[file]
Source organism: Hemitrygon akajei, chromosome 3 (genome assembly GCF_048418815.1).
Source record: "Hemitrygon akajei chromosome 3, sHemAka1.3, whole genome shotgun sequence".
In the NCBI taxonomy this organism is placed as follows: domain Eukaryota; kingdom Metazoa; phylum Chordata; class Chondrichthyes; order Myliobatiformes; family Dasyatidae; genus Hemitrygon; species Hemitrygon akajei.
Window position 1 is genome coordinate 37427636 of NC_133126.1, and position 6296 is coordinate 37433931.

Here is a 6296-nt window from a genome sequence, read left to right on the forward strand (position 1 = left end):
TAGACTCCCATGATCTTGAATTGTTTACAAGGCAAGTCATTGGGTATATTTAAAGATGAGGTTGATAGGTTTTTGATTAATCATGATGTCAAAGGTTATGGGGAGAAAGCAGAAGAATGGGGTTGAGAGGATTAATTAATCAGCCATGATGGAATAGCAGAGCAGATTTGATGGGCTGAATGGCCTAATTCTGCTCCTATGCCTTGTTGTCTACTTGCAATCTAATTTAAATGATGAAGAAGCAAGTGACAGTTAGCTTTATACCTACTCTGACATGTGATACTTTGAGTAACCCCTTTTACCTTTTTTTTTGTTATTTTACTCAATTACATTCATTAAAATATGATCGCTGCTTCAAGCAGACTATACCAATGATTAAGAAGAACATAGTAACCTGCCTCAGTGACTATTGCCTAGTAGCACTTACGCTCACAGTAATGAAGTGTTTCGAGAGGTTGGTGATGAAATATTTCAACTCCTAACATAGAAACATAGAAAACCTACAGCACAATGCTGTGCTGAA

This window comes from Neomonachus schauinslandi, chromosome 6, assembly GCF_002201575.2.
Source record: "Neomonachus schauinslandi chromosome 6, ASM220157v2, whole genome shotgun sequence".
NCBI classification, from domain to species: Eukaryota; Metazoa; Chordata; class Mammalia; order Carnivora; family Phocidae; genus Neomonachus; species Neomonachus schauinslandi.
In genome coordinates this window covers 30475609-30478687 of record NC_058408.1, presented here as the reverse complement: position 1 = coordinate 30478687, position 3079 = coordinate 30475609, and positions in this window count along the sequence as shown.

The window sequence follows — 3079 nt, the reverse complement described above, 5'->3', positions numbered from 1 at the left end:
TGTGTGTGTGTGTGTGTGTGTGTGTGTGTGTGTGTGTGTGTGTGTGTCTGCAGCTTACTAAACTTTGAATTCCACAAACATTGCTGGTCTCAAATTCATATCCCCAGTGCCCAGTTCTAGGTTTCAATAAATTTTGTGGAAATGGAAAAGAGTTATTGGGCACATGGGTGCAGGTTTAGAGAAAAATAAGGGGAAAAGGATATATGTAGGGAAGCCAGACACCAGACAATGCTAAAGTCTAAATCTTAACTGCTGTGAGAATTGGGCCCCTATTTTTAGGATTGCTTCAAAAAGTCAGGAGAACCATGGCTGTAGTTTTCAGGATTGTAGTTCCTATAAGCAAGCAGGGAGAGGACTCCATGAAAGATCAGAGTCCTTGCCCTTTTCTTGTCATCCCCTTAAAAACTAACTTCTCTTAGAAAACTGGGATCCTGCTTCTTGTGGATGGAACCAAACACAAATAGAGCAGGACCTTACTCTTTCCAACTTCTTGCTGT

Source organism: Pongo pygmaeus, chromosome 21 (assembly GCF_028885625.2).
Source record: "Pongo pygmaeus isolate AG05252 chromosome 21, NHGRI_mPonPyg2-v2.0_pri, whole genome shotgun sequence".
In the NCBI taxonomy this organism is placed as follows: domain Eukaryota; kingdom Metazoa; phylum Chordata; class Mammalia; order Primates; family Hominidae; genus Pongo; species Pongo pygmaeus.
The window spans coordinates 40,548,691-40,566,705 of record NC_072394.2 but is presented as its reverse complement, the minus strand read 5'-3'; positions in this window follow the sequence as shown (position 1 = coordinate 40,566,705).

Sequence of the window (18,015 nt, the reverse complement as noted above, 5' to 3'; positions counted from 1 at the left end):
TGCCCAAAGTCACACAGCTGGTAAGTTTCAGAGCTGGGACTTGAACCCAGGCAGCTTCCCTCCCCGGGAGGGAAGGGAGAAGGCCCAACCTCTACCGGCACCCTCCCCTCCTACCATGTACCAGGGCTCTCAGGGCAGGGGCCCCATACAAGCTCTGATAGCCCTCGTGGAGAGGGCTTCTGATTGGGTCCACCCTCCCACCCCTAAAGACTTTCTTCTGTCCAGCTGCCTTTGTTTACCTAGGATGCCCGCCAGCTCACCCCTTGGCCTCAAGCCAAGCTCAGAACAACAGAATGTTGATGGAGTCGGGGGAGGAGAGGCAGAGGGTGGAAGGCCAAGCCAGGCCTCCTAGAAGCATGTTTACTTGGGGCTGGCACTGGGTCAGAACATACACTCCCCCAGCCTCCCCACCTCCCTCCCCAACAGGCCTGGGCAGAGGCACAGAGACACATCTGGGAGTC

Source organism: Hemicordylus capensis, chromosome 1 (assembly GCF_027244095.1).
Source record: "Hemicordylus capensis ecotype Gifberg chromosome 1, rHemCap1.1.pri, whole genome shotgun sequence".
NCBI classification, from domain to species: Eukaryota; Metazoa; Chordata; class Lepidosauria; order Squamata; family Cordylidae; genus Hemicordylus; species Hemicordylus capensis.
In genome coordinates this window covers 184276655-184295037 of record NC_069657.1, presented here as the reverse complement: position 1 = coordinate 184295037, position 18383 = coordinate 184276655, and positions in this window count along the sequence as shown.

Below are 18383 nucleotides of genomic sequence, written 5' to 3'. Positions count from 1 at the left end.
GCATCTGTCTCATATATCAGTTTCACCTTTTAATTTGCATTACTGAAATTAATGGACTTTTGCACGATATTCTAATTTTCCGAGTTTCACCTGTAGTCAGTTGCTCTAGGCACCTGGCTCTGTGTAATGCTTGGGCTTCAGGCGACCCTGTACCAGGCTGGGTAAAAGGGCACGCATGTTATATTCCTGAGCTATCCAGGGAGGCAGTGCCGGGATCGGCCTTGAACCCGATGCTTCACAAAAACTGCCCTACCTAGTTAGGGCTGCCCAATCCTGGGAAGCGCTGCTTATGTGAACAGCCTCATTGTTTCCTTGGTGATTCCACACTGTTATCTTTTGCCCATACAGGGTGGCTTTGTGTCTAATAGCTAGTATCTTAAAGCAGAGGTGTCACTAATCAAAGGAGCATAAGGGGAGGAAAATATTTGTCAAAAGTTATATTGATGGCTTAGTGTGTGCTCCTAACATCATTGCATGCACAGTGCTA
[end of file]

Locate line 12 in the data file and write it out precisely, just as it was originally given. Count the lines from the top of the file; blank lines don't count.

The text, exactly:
TGTGTGTGTGTGTGTGTGTGTGTGTGTGTGTGTGTGTGTGTGTGTGTCTGCAGCTTACTAAACTTTGAATTCCACAAACATTGCTGGTCTCAAATTCATATCCCCAGTGCCCAGTTCTAGGTTTCAATAAATTTTGTGGAAATGGAAAAGAGTTATTGGGCACATGGGTGCAGGTTTAGAGAAAAATAAGGGGAAAAGGATATATGTAGGGAAGCCAGACACCAGACAATGCTAAAGTCTAAATCTTAACTGCTGTGAGAATTGGGCCCCTATTTTTAGGATTGCTTCAAAAAGTCAGGAGAACCATGGCTGTAGTTTTCAGGATTGTAGTTCCTATAAGCAAGCAGGGAGAGGACTCCATGAAAGATCAGAGTCCTTGCCCTTTTCTTGTCATCCCCTTAAAAACTAACTTCTCTTAGAAAACTGGGATCCTGCTTCTTGTGGATGGAACCAAACACAAATAGAGCAGGACCTTACTCTTTCCAACTTCTTGCTGT